From the Ashes by Baileigh Higgins

Front cover of From the Ashes by Baileigh HigginsHiggins continues her portrayal of how groups of emergency service workers might act during a zombie apocalypse with a classic “packs of zombies breach the compound” narrative.

Note: while the author is blessed with a spiffing surname we are unrelated by blood or marriage.

This novel is the fifth in Higgins’ Heroes of the Apocalypse series. Possible spoilers for the previous volumes ahead.

After days without their worst fears materialising, the survivors of the disaster at the fire station are starting to think of the hospital community as safe—if not yet home. However, when raiders manage to release zombies within the hospital, tentative relaxation becomes a scramble for survival. A scramble that threatens to erase the tentative alliance between the hospital and the new arrivals.

After the focus of social politics and longer-term concerns of the previous volume, the major arc of this one switches back to fast-paced zombie combat and handling immediate issues. However, with the two groups of survivors intermingled when disaster strikes—and thus needing to make decisions about who is in charge, who to attempt to rescue, and so forth with little time for debate—this builds on the disputes of the last book rather than moving away from it. In parallel with this, Nikki continues the journey from her stepfather’s house that she began earlier in the series.

Thus, the book offers multiple perspectives on both whether one should treat close friends, mere acquaintances, and strangers differently, and whether that is how people do act when under extreme pressure.

As one would expect of the fifth volume of a series, the characters and situations are notably influenced by past events. Higgins does include references to these where they provide context to present choices; however, these are fragments integrated into the narrative rather than full explanations, and so it is unlikely to provide a good entry point for readers who prefer to know why a character makes apparently flawed choices rather than simply assume there is a reason.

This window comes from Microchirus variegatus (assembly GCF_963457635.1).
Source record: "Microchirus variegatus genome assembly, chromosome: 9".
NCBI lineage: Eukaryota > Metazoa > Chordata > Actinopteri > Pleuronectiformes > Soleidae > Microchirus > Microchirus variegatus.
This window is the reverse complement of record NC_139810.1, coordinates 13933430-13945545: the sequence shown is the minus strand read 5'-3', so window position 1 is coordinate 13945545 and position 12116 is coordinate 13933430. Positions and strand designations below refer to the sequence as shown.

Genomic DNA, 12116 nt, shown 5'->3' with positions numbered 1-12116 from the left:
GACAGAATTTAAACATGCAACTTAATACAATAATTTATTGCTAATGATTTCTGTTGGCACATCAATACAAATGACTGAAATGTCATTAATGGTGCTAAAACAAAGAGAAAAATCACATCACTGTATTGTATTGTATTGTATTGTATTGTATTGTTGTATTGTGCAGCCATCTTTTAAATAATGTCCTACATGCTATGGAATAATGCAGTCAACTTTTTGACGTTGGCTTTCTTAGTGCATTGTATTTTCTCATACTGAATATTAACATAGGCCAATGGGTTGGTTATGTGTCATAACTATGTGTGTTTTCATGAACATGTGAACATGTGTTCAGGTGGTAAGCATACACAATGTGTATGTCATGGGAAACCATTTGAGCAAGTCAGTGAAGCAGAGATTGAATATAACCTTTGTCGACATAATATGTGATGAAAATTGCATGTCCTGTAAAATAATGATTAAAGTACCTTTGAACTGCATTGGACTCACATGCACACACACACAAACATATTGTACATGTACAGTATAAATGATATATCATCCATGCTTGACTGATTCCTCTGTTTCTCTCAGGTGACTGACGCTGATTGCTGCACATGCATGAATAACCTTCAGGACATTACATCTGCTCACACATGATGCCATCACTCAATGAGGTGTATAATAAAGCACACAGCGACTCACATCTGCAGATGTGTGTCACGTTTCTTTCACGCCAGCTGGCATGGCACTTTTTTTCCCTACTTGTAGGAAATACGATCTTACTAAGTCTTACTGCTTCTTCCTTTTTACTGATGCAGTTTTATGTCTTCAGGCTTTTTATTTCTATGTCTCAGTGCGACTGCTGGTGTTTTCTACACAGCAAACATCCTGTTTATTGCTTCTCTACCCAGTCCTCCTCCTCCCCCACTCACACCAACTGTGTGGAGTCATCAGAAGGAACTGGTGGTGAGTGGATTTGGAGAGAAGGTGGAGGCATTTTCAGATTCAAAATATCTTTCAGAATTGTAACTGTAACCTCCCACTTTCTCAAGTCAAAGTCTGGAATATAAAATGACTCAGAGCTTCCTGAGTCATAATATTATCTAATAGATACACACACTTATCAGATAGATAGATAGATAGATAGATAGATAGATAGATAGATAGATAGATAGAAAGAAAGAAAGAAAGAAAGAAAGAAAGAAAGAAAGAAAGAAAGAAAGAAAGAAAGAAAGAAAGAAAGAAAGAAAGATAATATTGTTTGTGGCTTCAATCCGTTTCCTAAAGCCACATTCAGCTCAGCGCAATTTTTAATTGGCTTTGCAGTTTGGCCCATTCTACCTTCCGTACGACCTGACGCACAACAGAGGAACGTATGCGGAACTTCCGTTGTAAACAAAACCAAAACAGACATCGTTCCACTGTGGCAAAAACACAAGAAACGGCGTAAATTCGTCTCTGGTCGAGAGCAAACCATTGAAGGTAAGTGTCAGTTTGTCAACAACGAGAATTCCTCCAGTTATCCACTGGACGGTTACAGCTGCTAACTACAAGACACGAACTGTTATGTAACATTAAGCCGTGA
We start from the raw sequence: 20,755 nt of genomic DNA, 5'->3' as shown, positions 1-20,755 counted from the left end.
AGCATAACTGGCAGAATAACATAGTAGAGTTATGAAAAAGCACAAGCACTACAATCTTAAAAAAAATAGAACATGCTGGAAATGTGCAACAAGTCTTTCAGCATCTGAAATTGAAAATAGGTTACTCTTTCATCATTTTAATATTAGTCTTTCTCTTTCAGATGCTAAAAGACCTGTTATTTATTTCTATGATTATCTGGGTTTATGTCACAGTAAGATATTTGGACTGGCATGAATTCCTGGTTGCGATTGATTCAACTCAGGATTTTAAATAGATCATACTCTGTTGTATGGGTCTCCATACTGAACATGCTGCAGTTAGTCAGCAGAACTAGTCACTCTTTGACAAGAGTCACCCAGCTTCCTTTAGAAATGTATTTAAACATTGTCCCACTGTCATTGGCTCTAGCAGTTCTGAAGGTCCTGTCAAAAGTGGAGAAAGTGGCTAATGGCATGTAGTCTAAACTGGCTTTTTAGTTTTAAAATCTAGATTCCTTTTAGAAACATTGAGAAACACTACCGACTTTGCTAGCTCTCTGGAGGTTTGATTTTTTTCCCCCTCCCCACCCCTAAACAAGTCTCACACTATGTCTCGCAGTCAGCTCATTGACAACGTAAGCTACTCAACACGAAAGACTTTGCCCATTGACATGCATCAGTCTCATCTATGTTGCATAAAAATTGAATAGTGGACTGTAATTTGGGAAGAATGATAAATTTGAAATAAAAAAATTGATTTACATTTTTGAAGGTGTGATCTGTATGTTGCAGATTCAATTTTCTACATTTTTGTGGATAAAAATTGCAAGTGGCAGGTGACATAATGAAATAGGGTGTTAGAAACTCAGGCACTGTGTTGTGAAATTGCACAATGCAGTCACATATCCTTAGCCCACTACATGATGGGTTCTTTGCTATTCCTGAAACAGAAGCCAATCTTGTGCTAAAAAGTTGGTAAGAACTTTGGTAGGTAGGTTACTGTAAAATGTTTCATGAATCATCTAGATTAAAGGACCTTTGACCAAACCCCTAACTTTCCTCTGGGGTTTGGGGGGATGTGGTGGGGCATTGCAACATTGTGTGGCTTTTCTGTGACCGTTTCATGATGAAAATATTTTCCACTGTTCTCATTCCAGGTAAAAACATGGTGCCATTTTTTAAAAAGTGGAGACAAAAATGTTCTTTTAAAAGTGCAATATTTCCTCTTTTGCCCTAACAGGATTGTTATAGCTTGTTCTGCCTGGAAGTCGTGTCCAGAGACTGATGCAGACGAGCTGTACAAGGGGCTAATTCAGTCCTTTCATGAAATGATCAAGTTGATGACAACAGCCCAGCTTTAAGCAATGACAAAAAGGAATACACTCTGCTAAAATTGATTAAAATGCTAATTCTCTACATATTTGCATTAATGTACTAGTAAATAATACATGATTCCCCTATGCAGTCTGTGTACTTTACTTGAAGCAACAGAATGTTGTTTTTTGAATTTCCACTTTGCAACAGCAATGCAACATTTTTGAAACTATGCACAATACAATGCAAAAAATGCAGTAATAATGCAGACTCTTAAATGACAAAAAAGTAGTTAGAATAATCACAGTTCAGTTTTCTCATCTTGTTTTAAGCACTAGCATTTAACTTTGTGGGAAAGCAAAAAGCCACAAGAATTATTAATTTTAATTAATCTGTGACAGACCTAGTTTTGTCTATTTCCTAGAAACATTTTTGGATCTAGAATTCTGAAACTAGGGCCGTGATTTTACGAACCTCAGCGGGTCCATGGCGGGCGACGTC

The combat and surrounding dangers are neither gratuitously visceral nor overly sanitised; thus, while each reader’s preferences for trauma and gore might be different, fans of zombie fiction are likely to find the description a good balance between portraying the brutal threat of fighting ravening packs of undead in tight corridors and avoiding shocking details for the sake of it.

Higgins similarly balances the psychological aspects, avoiding both characters spending page after page in angst-ridden passivity, and characters casting off traumatic events or choices as if they were trivial.

Unlike the previous volume, the novel does not end mid-disaster. Instead, the survivors are starting their fallback plan for the loss of the hospital. Depending on reader preference, the existence of another potential sanctuary might feel like an embodiment of the preparedness of emergency service personnel or a little too fortunate.

As before, Higgins’ prose inclines more toward description and clarity rather than leaving the reader to assume or speculate on events. This creates a subtle echo of reports and officialdom that fits with the series’ theme of emergency service workers but might create a slight feel of distance for readers more used to the trimmed style of many modern action novels.

The returning characters, whether those who have been there since the start or only appeared in the previous volume, display a consistency with their previous characters while still occasionally acting unexpectedly as real people do under great pressure. As before, they have a decency and competence that results in them clashing not over obvious choices between right and wrong but over which of the potentially best things is the one to do.

In contrast, the raiders lack decency or real community. While they do not feature in many scenes, Higgins provides them with enough character that they do not seem merely stereotypical “bad guys”; this gives them a sense of agency that contrasts with the mindlessness of the zombies, not merely avoiding the sense they are merely another attacking force like the zombies but making them a more powerful contrast to the other survivors.

Overall, I enjoyed this book. I recommend it to readers who have enjoyed the previous volumes or are seeking visceral zombie action.

I received a free copy from the author with a request for a fair review.

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